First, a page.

Genetic testing and counseling for hereditary neurological diseases in Mali


As genetic advances become incorporated into health care delivery, disparities between developing and developed countries may become greater. By addressing genetic health care needs and specific differences of developing countries, these disparities may be mitigated. We sought to describe the attitudes and knowledge of subjects with hereditary neurological diseases in Mali before and after receiving genetic testing and counseling for the first time. A questionnaire of attitudes and knowledge items was adapted and piloted for use in Mali. We found that the majority of subjects had positive attitudes toward genetic testing and counseling, both before and afterwards. Subjects responded to approximately half of the knowledge questions regarding hereditary transmission correctly before and after genetic testing and counseling. Neither overall attitudes nor knowledge scores changed significantly from baseline. Concerns about confidentiality were expressed by the majority of subjects. These findings indicate that, despite limited knowledge of patterns of inheritance, Malians understood the sensitive nature of this information and were favorable toward receiving genetic testing and counseling for diagnostic and prognostic purposes.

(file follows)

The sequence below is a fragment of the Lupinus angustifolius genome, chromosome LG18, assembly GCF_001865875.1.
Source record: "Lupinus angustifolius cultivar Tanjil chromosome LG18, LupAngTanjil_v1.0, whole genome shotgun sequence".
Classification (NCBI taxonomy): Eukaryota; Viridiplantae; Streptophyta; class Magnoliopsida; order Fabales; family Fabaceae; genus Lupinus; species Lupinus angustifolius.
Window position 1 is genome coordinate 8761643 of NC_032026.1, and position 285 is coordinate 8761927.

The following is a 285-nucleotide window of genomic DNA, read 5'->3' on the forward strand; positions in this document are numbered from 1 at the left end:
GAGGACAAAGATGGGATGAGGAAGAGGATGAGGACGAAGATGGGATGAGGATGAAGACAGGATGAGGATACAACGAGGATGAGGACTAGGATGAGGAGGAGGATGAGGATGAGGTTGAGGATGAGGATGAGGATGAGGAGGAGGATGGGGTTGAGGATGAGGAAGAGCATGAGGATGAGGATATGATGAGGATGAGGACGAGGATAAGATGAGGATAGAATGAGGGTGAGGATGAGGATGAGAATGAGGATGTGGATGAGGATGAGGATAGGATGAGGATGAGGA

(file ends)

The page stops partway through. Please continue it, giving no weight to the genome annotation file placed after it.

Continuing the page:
DOI: 10.1007/s12687-011-0038-0

5 Figures and Tables

Cite this paper

@article{Meilleur2011GeneticTA, title={Genetic testing and counseling for hereditary neurological diseases in Mali}, author={Katherine Gloria Meilleur and Souleymane Coulibaly and Moussa Traor{\'e} and Guida Landour{\'e} and Alison La Pean and Modibo Sangar{\'e} and Fanny Mochel and Siona Traor{\'e} and Kenneth H. Fischbeck and Hae-Ra Han}, journal={Journal of Community Genetics}, year={2011}, volume={2}, pages={33-42} }